Fig. 2
figure 2

Study timeline


Participant recruitment, eligibility, and characteristics

A two-phase screening process is used to recruit adolescents from the community. First, they complete an online screening questionnaire including demographics questions, the Behavioral Inhibition System/Behavioral Activation System (BIS/BAS) [88] Scales, and contact information for themselves and a parent. The BAS total score from the BIS/BAS is a psychometrically reliable and valid measure of trait reward sensitivity [7, 8, 89] that we have used before to select participants with different levels of trait RR [8]. Based on their BAS scores, we plan to recruit 20 adolescents each from the 0-20th, 21-40th, 41-60th, and 61-80th quintiles, and 240 adolescents from the highest 80-100th quintile of the RR dimension. The purpose of this recruitment design involving oversampling of participants in the highest quintile of BAS scores is to ensure that we have enough participants at elevated risk for first onset of BSD, while still maintaining representation of the full dimension of RR in the sample. To be eligible for the study, adolescents must be ages 13–16 and all racial and ethnic groups are eligible. To allow exploration of sex differences, we will try to recruit equal numbers of males and females.

Adolescents who are potentially eligible based on the online screener and their parents are then contacted to schedule a Phase II phone screening interview. The phone screening interview is used to describe the project to adolescents and their parents in detail and, if they are interested, to more fully determine whether the adolescent meets all eligibility criteria. The interview contains an MRI safety screening questionnaire, questions about eligibility for the circadian component of the study, and the current and past mood disorder sections of the Structured Clinical Interview for DSM-5 (SCID-5) [90]. The original source of this description of the phone screening interview may be found in Alloy et al. [91]. Eligible adolescents who wish to participate provide written assent and their parent provides written consent. Project CREST is approved by the Temple University IRB (#28338) and is being conducted in accordance with all relevant guidelines and regulations, including the Declaration of Helsinki.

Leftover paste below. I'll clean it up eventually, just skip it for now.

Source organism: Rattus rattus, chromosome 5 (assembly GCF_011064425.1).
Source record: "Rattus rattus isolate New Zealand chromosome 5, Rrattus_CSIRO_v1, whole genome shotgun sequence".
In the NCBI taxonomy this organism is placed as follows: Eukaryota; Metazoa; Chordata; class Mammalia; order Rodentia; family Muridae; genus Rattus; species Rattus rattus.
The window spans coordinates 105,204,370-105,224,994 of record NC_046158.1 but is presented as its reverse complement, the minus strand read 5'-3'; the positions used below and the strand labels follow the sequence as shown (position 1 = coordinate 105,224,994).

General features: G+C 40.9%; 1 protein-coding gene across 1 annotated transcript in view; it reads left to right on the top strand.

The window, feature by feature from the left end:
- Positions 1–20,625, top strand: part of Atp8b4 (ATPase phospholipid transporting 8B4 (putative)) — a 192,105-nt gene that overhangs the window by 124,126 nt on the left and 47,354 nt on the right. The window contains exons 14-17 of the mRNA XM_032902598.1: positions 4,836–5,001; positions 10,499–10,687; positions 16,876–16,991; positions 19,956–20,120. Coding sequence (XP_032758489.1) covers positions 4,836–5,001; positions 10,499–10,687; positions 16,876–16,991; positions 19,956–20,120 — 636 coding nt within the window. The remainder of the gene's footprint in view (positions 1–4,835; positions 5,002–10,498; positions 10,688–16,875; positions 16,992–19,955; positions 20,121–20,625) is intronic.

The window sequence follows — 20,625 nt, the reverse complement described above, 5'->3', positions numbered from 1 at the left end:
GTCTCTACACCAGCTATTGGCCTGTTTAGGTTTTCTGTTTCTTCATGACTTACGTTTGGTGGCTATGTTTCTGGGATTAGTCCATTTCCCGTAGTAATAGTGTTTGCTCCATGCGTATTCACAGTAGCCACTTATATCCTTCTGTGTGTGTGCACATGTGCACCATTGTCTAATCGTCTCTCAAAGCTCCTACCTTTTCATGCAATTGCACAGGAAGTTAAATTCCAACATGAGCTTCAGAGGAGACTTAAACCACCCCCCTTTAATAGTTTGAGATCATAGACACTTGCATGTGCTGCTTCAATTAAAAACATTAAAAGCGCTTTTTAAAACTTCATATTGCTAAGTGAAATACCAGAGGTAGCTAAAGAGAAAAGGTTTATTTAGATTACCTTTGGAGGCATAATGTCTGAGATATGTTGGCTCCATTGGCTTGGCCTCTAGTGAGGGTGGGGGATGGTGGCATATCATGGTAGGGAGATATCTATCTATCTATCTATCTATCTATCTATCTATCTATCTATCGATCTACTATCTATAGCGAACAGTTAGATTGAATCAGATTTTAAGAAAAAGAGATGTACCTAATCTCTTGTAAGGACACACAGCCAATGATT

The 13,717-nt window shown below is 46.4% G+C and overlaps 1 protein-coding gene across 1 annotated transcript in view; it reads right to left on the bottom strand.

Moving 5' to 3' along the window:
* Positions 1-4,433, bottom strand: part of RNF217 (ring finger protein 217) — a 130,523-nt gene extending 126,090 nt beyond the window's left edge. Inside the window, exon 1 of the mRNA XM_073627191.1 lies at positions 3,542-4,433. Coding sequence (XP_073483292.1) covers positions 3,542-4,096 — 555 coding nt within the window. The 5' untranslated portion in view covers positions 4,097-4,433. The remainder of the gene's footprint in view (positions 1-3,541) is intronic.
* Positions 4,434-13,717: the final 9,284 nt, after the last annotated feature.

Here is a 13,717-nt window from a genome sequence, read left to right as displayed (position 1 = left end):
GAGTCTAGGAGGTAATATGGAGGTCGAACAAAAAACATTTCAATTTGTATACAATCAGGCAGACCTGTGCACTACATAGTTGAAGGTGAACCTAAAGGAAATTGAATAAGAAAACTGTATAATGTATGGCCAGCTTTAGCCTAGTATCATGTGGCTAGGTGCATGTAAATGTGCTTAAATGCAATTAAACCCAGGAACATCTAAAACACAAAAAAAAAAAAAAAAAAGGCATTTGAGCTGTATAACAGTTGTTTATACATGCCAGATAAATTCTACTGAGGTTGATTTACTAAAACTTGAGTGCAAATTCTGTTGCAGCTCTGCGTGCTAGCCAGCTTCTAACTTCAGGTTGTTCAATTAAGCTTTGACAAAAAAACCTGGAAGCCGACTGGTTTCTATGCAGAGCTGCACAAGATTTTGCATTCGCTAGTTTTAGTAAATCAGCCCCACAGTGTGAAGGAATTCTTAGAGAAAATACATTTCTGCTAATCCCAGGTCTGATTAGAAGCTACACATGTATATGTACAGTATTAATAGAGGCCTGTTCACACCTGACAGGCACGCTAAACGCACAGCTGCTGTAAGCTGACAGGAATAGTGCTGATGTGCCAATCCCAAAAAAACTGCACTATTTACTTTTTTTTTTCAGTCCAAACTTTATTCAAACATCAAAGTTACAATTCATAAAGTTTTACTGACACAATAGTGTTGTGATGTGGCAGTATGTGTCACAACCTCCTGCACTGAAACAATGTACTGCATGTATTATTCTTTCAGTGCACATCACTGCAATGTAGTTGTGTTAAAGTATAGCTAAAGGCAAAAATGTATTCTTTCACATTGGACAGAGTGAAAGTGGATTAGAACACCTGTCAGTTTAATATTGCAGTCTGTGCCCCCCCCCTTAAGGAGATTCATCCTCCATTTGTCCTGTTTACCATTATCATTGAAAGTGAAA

We exclude adolescents with a history of a BSD (bipolar I, bipolar II, cyclothymia, or even a single hypomanic episode) because one of the aims of the project is to predict first onset of BSD in adolescence. To ensure validity of project assessments, we also exclude participants with psychotic symptoms (hallucinations, delusions). Standard MRI exclusion criteria (e.g., traumatic brain injury, pregnancy, metal in the body, severe claustrophobia) also are applied. In addition, adolescents are excluded based on the following: 1) use of melatonin or photosensitizing medications, 2) current or past treatment with bright light, and 3) shift work or travel across multiple time zones within the past month. These exclusion criteria are designed to ensure that there are no contraindications or major confounding factors for the DLMO saliva sampling procedure. If an adolescent has traveled across time zones, but is otherwise eligible, participation in T1 is delayed for at least 1 month. Psychotropic medication use is not a basis of exclusion; instead, analyses will control for medication use. This is designed to increase the sample’s representativeness and the generalizability of project findings, inasmuch as individuals with, and at risk for mood disorders often show elevated rates of psychotropic medication use [92].

Statistical power estimates